Too soon the sun was up again in earnest, heating the metal bow and thousands of nasty black houseflies appeared out of nowhere pouring in the doors and windows. A nearby farmer had just covered his field in slurry (cow shite and water, left to steep for months before being pumped over the land as fertilizer). Pee-yew!! Time to move!
   While I went on a fly killing rampage, Les got us moving toward sweeter pastures--literally. We sat together on the stern, sipping our noontime cuppa', enjoying the different scenery. Yes, we had cruised this way before, back in 2012, but after three years some things are bound to have changed. We cruised through Ansty--a village with a poor reputation for mooring spaces.
   Eventually we pulled in across from a narrow bank of green with hilly shrubs that blocked the view beyond of farm fields, electric pylons, and houses in the distance. The motorway nearby provides a continuous thrum of vehicles, growing louder in the morning and evening rush hours, dying back to a low growl the rest of the time. It is good enough to spend a couple of days here before going on to Hawkesbury Junction and the Coventry Canal. 
 
   I sat out on the bow again with my camera and binoculars and suddenly a small, brown furry animal broke the surface of the water, crawled up on the grass and began eating with its back turned to me. I dashed back inside for my Nature Watcher's Field Guide to the Brtish Isles. Yes!! It was, as I suspected, a Water Vole! 
See that dark blob of fur on the bank?
I watched for hours as Nature's vignette unfolded before me in this unlikely sliver of paradise...

   Rabbits popped up every now and again, cautiously raising their heads. The farmer's Collie visited later in the evening, sniffing out a rabbit in the midst of a large clump of dried plants. Suddenly the rabbit broke cover and tore off to the left, the canine hot on its heels. The rabbit escaped and the dog came back, threw itself in the cut, turned around a couple of times, and then proceeded to execute a self satisfied half-roll in the weeds along the water's edge, drying its back apparently.
   The next morning ewes brought their babies down the well worn path to drink, the lambs bleating in excitement, hopping around, calling back and forth. Sometimes the lambs appear over the hill without mom, lured by the tiny green leaves on the shrubs and low tree limbs facing the canal. As soon as they are out of their mother's eyesight she begins to call them loudly and the lambs--naughty little children that they are--play hide and seek amongst the shrubs until mom starts bawling at the top of her lungs, and they slip away back over the hillside.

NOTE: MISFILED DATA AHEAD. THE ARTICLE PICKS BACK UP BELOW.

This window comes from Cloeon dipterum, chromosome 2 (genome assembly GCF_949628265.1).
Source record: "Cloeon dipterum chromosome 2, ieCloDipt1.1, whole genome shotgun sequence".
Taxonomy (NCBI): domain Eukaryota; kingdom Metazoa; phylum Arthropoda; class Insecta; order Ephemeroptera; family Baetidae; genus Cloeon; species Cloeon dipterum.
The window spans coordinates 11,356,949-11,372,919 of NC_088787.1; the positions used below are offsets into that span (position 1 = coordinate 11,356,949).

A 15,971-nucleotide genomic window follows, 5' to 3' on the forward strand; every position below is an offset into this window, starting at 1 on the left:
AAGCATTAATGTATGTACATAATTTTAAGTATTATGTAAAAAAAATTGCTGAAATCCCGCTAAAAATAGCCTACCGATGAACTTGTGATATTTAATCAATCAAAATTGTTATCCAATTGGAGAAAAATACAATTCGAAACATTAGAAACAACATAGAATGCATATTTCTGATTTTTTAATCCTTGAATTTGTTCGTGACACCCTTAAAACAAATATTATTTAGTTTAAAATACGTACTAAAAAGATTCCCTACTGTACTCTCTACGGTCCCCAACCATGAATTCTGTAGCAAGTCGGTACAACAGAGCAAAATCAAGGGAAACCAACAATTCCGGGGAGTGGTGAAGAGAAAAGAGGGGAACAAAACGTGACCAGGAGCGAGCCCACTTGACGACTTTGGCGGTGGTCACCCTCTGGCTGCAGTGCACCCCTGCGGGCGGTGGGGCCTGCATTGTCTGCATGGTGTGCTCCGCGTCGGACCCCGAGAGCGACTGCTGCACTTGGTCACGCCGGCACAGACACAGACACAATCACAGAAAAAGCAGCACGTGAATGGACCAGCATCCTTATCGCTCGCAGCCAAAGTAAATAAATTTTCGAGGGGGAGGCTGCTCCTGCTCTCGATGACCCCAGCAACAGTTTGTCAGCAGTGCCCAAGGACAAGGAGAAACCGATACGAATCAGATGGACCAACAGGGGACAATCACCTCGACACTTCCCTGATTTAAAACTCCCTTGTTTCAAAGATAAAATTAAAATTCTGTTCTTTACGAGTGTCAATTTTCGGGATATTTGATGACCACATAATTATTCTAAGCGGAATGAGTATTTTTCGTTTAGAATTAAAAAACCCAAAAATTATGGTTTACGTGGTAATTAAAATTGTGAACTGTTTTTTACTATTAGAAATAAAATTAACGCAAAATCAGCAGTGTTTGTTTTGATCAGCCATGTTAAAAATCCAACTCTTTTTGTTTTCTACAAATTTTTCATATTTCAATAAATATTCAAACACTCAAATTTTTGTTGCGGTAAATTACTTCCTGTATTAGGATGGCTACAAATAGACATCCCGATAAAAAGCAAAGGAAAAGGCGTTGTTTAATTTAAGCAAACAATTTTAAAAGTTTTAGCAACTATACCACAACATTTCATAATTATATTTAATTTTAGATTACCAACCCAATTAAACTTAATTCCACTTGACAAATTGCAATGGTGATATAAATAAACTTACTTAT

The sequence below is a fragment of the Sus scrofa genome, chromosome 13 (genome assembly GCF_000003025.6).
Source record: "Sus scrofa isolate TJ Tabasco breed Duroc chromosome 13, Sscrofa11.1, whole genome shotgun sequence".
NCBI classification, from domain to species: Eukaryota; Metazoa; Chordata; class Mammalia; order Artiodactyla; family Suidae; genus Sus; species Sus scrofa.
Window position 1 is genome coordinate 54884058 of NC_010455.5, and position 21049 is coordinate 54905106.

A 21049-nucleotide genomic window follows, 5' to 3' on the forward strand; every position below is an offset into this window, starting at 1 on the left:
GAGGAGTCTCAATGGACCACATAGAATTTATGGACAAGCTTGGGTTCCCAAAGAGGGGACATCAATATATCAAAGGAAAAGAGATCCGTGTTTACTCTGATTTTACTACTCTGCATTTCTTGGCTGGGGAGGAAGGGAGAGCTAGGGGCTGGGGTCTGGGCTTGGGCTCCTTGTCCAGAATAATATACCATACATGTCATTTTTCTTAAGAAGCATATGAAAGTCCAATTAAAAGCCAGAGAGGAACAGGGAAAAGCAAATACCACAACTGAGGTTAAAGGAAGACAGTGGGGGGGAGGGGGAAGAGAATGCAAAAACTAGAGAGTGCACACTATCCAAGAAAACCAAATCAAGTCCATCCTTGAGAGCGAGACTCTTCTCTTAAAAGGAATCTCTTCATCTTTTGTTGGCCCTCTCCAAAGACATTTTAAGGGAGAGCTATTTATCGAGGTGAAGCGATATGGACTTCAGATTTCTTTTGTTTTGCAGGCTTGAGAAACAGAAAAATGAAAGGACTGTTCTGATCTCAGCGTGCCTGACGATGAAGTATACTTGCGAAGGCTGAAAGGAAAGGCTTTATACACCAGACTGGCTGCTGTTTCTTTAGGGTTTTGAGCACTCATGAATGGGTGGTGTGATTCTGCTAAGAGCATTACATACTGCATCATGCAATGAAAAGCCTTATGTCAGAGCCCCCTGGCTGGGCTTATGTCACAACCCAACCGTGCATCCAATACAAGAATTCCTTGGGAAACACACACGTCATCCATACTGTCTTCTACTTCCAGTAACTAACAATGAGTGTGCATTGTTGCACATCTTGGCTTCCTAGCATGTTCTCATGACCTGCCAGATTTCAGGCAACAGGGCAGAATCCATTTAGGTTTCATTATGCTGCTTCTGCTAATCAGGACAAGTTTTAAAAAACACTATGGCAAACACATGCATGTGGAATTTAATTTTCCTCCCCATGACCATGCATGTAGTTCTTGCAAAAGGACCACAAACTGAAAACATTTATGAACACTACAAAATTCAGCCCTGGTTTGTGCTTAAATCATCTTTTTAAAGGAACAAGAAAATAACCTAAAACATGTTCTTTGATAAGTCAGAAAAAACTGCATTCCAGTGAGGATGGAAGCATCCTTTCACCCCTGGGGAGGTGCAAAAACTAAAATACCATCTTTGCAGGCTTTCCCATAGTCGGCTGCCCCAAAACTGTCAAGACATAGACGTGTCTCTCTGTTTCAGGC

I was so pleased to see the Water Vole out several times, shyly eating when nothing else was about. Suddenly a Moor Hen climbed out of the water at the far end of the grass and began its strange, ridiculous stride across the green.

   For our North American readers, these strange waterfowl have huge, long jointed toes that each end in a claw. As they make their way on land Moor Hens lurch along comically like someone wearing giant clown shoes, their head bobbing forward on their neck with each step. 

Needless to say, it was not long before the Moor Hen disturbed the Water Vole and off the bank he slipped with nothing to show he had been there but a few bubbles in the water and a small wave moving out from the bank. 
   Les had walked off to a nearby local shop for a Saturday paper while I fixed a pot of Chicken soup. The weather was taking a turn for the worse later in the day with a forecast of very cold nighttime temperatures of 39F/4C. Soup was just the thing. In the meantime I was enjoying the sun while it lasted. I heard a boat engine and looked up to see NB Seyella gliding by!
Geoff just mooring up while Mags is inside getting ready to come over for a cuppa.
 
   It was Geoff and Mags--two boaters I had never met but whose blog we folow. After following it for over five years I felt like I knew them and here they were at last! I ran the length of NB Valerie knocking on our window. Geoff heard me and slowed as Seyella glided past. I popped out of the hatch and yelled, "NB Valerie--Jaq and Les!" Geoff and I grinned at each other like mad cats and he reversed to slow down and pull in behind us. I invited them in for tea and cake, and called Les. He was just coming down the far end of the towpath.